Introducing the HackStore, where Cydia meets the Mac App Store (design in progress)
When the App Store first launched on iOS, the need for an alternative marketplace quickly arose. Jailbreakers and power-users wanted a way to download and install apps that gave them more control over their devices than what Apple would allow.
That was how Cydia was born. Created by Jay ‘saurik‘ Freeman, the Cydia app store allows users with jailbroken devices to not only install apps that bypass a number of iOS’s built-in restrictions, but to more easily discover them.
On the Mac, there’s obviously no jailbreaking, but given the sandboxing restrictions placed upon App Store developers, there’s still a need for a Cydia-like alternative: an easy-to-use, curated catalog for apps that give power-users too much control over their systems for Apple’s comfort.
Enter the HackStore, which hopes one day to be as synonymous with user-empowered Macs as Cydia is with jailbroken iOS devices.
Do you have an old film SLR lying around that you promise yourself you will one day load up with film and take out shooting? Well, forget about that — it’s just taking up space and picking up dust. You should instead do what Etsy-er Roberto Altieri does, and turn it into a dock for the camera you actually use every day: Your iPhone.
You might look pretty dorky these days if you make a frame from your fingers and start sizing up the world around you. But it’s actually a surprisingly good way to separate out parts of the landscape, especially for artists using pencils or paint who may not be carrying a camera.
But what about combining the two? That’s just what the nerds have done down at the Institute of Advanced Media Arts and Sciences in Japan. The Ubi-Camera is a tiny digicam which uses your fingers as the viewfinder, and even allows you to zoom.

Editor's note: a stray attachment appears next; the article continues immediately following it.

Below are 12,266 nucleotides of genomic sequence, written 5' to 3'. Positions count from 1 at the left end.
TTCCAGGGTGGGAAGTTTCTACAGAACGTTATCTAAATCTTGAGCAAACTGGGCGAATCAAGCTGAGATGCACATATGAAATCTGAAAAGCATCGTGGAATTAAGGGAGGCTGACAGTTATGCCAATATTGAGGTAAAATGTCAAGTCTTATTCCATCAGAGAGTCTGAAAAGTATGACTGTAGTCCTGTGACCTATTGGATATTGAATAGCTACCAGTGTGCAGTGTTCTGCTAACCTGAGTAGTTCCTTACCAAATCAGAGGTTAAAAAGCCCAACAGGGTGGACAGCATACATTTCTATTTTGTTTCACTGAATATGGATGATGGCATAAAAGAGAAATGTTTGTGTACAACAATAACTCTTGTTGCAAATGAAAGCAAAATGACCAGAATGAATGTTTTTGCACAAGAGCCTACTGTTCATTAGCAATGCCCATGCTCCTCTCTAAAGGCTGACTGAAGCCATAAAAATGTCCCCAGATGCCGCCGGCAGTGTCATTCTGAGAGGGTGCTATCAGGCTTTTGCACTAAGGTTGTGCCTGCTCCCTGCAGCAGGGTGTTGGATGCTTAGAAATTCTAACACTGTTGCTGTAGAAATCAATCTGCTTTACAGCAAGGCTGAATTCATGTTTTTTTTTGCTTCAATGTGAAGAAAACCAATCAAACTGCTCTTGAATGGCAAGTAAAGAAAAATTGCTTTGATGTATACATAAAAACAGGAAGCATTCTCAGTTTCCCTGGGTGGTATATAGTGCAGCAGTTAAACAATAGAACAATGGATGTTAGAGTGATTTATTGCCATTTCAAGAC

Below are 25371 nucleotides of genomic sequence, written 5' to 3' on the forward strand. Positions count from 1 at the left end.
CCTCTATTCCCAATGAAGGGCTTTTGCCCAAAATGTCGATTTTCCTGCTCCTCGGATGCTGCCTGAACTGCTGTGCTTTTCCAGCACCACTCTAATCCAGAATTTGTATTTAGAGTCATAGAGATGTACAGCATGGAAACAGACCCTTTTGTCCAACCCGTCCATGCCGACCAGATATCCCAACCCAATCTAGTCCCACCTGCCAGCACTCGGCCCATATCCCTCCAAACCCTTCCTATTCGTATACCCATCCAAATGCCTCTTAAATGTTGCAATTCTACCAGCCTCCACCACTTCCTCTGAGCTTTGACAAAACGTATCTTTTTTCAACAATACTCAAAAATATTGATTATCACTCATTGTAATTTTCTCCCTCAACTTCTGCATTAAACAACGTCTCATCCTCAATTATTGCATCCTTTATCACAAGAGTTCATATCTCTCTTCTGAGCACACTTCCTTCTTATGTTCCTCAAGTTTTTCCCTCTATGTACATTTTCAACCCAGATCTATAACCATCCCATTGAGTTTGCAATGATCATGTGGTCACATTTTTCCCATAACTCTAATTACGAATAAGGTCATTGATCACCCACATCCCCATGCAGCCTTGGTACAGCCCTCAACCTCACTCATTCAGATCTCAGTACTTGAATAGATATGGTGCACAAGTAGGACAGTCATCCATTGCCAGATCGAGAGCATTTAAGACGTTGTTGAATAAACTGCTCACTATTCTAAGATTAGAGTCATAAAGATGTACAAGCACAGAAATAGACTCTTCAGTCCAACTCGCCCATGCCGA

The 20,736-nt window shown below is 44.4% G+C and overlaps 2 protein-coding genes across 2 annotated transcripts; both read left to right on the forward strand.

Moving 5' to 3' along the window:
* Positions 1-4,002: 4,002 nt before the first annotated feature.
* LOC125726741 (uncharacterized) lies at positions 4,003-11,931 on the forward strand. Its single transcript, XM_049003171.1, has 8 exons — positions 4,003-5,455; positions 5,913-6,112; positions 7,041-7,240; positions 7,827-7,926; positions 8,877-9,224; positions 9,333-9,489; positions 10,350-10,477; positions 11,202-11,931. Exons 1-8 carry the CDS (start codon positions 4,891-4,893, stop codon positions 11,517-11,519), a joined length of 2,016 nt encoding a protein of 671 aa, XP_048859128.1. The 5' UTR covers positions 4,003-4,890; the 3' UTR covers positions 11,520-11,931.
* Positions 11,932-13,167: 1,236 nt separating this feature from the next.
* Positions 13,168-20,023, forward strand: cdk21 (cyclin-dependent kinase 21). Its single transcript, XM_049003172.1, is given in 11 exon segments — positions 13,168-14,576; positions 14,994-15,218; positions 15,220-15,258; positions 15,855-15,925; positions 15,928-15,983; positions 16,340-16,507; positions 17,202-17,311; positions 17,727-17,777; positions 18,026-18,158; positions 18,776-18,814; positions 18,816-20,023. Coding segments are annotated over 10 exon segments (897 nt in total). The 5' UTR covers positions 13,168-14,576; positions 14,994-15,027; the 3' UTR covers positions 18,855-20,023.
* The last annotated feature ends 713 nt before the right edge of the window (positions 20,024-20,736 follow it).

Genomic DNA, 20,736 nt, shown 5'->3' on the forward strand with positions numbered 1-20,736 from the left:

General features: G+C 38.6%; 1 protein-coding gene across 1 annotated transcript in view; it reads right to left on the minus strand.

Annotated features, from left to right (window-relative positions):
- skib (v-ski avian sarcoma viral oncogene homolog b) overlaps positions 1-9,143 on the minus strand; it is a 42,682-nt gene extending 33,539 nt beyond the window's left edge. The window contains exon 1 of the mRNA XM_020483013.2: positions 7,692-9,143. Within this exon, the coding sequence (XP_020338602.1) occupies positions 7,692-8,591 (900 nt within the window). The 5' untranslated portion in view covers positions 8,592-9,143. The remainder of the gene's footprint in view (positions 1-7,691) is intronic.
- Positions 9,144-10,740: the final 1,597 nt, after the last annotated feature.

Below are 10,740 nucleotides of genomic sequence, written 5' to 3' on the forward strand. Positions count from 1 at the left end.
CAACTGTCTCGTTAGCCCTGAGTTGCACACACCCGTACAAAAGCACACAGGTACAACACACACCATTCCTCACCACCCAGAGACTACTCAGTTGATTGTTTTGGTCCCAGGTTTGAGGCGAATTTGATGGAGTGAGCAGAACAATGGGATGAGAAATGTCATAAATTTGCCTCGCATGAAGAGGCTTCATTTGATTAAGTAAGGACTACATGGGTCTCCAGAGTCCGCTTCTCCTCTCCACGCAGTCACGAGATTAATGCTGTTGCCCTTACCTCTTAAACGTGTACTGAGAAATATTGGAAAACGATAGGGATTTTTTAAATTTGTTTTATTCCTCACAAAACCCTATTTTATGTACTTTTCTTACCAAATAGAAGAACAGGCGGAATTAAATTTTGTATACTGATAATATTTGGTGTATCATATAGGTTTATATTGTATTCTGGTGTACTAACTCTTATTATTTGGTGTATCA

Nicholas Allegra, or "Comex," created iOS jailbreaks that were downloaded by millions of people. Apple finally decided to hire him as an intern last year.
iOS hackers are some of the most sought after individuals in the security research community. Geniuses like Comex who come up with jailbreaks used by millions of iPhone and iPad users are offered incredible sums of money to sell their exploits to powerful and high profile clients.
Sure, you could win a decent amount of cash at a security conference for showing off the exploits you’ve uncovered, but why not make $250,000 and secretly sell your stuff to say, an entity like the U.S. government?
Despite a message posted to Twitter by Pod2g earlier this week, suggesting an untethered jailbreak for the iPhone 4S was less than a week away from public release, a new blog post detailing the iOS hacker’s process indicates the exploit could still be weeks away yet.
Pod2g has revealed that his new exploit requires a developer account to inject the necessary files to your device, and until he finds a way around this, the hack will not see a public release.
We’ve been hearing a lot about pod2g’s upcoming untethered jailbreak for all iOS 5 devices, but the latest blog post on the hacker’s site makes clear just how close to completion the jailbreak is for distribution. In fact, according to pod2g, it’s “near ready for prime time,” and to prove it he’s showing the jailbreak running on a stock iPhone 4.
One of the first tweaks I make to any Mac I use is this neat little tweak that adds the currently playing album’s art to any song playing in Tunes.
Wouldn’t it be cool, though, if you could do the same thing on iOS, replacing the Music logo on your iPhone, iPad or iPod touch with the album art cover of the song you’re currently listening to? As usual, with a jailbreak and a simple Cydia download, you can.
Last week, we reported that French developer Applidium had managed to blow the Siri protocol wide open, making it possible for any internet connected device to dial into Apple’s Siri servers and get a response.
Any internet connected device? Pshaw, you might scoff. But one week later, we have the proof: a hacker who has tricked Siri into talking with his internet-connected thermostat!
Even if you’re not a jailbreaker, TinyUmbrella is a great little app that allows you to save your iPhone, iPod touch or iPads SHSH blob files locally. What is the actual use of such a technobabble practice? Simple: if you have your blob files stored locally, you can downgrade your iDevice to an earlier version of iOS; useful if your iPhone gets hit with a bug in the latest version of iOS, or an app you can’t live without stops working.
If you are running iOS 5.0.1, you might want to head on by TinyUmbrella’s official website and grab the latest version: it’s been updated to slurp down the latest version’s SHSH blob files.